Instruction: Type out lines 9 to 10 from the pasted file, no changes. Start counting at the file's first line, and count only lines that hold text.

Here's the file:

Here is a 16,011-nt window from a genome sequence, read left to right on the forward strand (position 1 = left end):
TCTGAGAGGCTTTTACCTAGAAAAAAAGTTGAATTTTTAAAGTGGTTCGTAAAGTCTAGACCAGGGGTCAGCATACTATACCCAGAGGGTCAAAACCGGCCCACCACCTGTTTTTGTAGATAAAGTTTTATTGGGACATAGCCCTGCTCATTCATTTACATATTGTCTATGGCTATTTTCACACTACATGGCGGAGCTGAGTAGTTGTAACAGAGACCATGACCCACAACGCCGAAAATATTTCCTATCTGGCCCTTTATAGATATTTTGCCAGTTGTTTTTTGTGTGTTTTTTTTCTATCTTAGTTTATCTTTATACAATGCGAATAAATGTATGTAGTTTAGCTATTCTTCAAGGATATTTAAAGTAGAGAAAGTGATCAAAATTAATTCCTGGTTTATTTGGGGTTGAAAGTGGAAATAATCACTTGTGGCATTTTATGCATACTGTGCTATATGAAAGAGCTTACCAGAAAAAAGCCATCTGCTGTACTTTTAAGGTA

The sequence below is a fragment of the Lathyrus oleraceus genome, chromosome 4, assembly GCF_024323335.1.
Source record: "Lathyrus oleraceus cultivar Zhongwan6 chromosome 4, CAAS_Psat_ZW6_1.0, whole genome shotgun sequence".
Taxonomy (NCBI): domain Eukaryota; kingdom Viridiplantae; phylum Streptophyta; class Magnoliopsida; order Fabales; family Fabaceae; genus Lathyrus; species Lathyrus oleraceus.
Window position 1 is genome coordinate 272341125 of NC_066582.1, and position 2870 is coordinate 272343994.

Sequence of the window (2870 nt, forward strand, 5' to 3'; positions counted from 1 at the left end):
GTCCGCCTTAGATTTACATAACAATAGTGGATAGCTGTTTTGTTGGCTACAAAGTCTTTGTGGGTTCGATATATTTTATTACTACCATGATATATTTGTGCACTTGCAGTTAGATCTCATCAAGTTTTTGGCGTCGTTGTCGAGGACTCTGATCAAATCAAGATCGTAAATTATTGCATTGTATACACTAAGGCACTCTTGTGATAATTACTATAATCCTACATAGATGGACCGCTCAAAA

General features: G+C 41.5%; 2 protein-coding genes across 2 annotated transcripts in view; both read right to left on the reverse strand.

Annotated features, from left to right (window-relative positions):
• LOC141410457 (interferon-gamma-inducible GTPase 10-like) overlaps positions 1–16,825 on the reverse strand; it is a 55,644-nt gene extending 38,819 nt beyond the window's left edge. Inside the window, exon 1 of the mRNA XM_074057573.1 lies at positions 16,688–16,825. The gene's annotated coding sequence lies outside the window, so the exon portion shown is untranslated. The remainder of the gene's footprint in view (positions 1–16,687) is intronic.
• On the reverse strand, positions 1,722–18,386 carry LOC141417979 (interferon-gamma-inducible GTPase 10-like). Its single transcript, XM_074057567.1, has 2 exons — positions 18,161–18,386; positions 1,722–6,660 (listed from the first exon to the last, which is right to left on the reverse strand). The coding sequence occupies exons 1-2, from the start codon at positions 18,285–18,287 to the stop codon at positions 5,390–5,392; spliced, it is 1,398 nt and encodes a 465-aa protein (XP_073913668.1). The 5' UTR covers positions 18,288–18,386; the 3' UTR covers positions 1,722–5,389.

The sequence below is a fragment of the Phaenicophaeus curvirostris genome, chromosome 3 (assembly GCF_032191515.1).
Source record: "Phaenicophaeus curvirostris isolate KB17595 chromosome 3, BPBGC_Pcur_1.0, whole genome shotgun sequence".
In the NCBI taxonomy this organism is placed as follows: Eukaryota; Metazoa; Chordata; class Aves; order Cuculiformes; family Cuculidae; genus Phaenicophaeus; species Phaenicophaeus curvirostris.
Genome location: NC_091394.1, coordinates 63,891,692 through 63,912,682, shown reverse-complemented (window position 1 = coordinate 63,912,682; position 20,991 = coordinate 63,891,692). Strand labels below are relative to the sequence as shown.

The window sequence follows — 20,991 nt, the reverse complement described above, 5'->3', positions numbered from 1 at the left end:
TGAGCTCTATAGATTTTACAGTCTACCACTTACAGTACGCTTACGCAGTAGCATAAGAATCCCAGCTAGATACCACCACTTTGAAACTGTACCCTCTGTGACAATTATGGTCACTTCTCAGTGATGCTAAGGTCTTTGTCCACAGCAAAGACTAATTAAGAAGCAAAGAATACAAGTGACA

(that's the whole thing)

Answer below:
General features: G+C 41.5%; 2 protein-coding genes across 2 annotated transcripts in view; both read right to left on the reverse strand.

Annotated features, from left to right (window-relative positions):